Hey gang! I am taking this week off from blogging because my kid got sick after 3 days at daycare, and half of last week got shot to pieces productivity-wise. But I also think it’s important to share the spotlight and introduce my faithful readers (heh) to other creative entrepreneurs who have their own stories to tell and lessons to share. This week, I am featuring my friend and fellow writer Chandi Gilbert. Chandi and I started our writing careers around the same time so it has been fun and fulfilling to have someone sharing the journey with me. (By which I mean mostly complaining and commiserating, but I swear we’re productive together.)
When I started my freelancing business, I worked my first gigs at night and worked my corporate job during the day. I spent many hours researching, imitating, and building. One evening, I sent a proposal for a gig on Upwork. There are some who aren’t fans of Upwork because freelancers are being paid peanuts to do some intense work. I get that. It took me three months of sending proposals before I got even one response. For a lot of freelance-hopefuls, that’s not long at all. I just happened to be one of the lucky ones who quickly landed a good paying writing job. I was hungry and desperate for any work just so that I could officially call myself a writer.
The work sounded maybe a bit…sketchy? I trusted my instincts though, and I began writing blogs about the nudist lifestyle. I made lists of the best places to vacation in the nude. I wrote blogs on how to protect yourself from kitchen appliances while cooking in the nude. (You would be surprised at what a feral vacuum can do.) I wrote dating how-tos for nudists dating non-nudists. If you give me a topic on
nudism, I’ve covered it. I focused all of my energy on writing these articles. They were carefully researched and constructed and all done during my evening hours while I skipped dinner with my husband to pursue my dream.
I was getting paid by the hour, using Upwork’s time tracker. I spent a few weeks diligently churning out fresh content for my client at about ten hours per week. It certainly wasn’t enough to quit my day job. There were a few weeks that I didn’t log any time at all because I was still trying to focus on growing my client base beyond Upwork.
Two weeks of not writing anything for my Upwork client proved to be ineffective in getting me more clients. I refocused my energy on writing these articles and continually asking my client when they would be published. I needed published work to show potential clients. Then he told me something that changed the course of my life and allowed me to break free from my corporate, open-office nightmare.
He didn’t know when the site would be up, but the business plans were in place, and there was no cap on the budget. After that, I knew that I could make as much money as I wanted with this client if I was willing to put in the hours.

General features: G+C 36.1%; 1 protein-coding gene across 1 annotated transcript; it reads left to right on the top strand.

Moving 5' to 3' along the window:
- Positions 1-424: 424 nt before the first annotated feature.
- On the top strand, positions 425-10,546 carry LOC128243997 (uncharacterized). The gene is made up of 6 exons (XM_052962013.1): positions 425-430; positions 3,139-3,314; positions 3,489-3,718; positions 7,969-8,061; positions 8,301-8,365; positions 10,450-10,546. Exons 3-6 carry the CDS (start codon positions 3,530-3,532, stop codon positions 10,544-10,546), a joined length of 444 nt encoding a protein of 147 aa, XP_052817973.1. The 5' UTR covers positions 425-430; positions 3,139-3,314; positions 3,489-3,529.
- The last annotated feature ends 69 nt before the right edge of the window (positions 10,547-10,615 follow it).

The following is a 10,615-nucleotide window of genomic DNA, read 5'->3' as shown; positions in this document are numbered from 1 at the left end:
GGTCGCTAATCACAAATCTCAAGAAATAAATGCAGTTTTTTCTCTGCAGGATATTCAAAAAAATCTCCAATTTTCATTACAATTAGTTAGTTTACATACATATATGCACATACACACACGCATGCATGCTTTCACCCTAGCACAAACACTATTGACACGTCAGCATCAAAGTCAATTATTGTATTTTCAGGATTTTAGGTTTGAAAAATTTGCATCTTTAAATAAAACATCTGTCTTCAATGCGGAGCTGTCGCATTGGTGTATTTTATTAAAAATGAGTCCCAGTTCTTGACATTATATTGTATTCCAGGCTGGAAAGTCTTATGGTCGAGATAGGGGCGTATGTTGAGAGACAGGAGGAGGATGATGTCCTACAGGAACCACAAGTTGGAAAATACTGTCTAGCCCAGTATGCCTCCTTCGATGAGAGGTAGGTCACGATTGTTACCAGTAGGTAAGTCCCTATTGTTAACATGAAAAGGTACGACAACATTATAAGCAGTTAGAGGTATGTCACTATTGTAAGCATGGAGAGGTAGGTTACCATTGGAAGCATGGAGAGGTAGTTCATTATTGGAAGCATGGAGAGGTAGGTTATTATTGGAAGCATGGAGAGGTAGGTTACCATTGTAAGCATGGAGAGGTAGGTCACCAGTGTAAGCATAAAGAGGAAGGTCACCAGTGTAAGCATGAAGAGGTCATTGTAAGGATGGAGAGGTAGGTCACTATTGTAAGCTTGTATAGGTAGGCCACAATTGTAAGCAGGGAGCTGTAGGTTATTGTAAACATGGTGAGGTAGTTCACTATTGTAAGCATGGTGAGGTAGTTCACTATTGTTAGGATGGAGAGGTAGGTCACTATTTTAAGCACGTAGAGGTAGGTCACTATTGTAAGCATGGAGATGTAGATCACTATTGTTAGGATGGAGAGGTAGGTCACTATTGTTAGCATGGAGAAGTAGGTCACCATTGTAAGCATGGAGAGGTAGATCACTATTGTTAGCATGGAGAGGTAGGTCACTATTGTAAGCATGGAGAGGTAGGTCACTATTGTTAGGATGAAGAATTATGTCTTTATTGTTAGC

I did the calculations. I would make just as much money spending 40 hours a week writing blogs about nudism, as I was making at my soul-sucking corporate job that was making me miserable.
I leaped and hoped for a net. I left behind major health and retirement benefits for both myself and my husband. It wasn’t a leap I made in an uninformed huff. I calculated our bills, and what we needed to do for the safety of our health and our future. It turns out that my mental and emotional well-being is more important than being able to afford fine dining and trips to Italy (because trust me, I am not taking a trip
to Italy with what I make).
I left my job and started working from home immediately.
I was doing 40 hours a week on my Upwork time tracker, but it suuuuuucked. I could churn out 1000 words in 30 minutes, and that was not helpful while I was being paid hourly. I sucked it up for a few months and worked reeee…eeeeeally slow on each article. I would type a sentence. Watch some TV. Type another sentence. Get lunch.
It was unfair to me, but more importantly, it was unfair to my client. I screwed up the courage to ask him to pay me per article, saving us both time and money. He happily agreed. Now I can truly make as much money as I want without time constraints. I try to write 5-20 blogs posts a week for my client, each 500-1500 words. I’ve also been “promoted” to creative director of my own writing. I spend all my time writing fictional, first-person nudist blogs at my discretion. I get to create whatever I want, and I am getting paid for it. I still pinch myself sometimes.